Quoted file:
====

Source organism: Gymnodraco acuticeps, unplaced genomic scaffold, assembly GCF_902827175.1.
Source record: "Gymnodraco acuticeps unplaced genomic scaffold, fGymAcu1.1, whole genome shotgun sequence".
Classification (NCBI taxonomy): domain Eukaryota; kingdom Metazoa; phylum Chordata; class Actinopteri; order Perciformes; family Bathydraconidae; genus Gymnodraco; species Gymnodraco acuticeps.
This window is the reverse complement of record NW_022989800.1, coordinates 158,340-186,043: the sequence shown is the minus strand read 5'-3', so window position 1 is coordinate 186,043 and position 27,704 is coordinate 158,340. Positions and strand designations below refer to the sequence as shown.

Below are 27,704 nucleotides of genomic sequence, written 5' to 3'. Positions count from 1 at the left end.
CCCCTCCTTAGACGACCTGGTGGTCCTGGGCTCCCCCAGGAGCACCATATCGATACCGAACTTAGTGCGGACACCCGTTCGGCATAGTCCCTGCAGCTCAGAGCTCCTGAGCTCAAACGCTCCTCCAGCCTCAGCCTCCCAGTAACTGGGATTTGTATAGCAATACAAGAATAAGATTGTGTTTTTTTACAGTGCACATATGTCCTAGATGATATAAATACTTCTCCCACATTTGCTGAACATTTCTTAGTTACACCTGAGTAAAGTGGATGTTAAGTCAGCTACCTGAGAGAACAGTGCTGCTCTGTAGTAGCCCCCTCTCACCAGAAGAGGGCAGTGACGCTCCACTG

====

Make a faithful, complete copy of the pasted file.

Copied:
Source organism: Gymnodraco acuticeps, unplaced genomic scaffold, assembly GCF_902827175.1.
Source record: "Gymnodraco acuticeps unplaced genomic scaffold, fGymAcu1.1, whole genome shotgun sequence".
Classification (NCBI taxonomy): domain Eukaryota; kingdom Metazoa; phylum Chordata; class Actinopteri; order Perciformes; family Bathydraconidae; genus Gymnodraco; species Gymnodraco acuticeps.
This window is the reverse complement of record NW_022989800.1, coordinates 158,340-186,043: the sequence shown is the minus strand read 5'-3', so window position 1 is coordinate 186,043 and position 27,704 is coordinate 158,340. Positions and strand designations below refer to the sequence as shown.

Below are 27,704 nucleotides of genomic sequence, written 5' to 3'. Positions count from 1 at the left end.
CCCCTCCTTAGACGACCTGGTGGTCCTGGGCTCCCCCAGGAGCACCATATCGATACCGAACTTAGTGCGGACACCCGTTCGGCATAGTCCCTGCAGCTCAGAGCTCCTGAGCTCAAACGCTCCTCCAGCCTCAGCCTCCCAGTAACTGGGATTTGTATAGCAATACAAGAATAAGATTGTGTTTTTTTACAGTGCACATATGTCCTAGATGATATAAATACTTCTCCCACATTTGCTGAACATTTCTTAGTTACACCTGAGTAAAGTGGATGTTAAGTCAGCTACCTGAGAGAACAGTGCTGCTCTGTAGTAGCCCCCTCTCACCAGAAGAGGGCAGTGACGCTCCACTG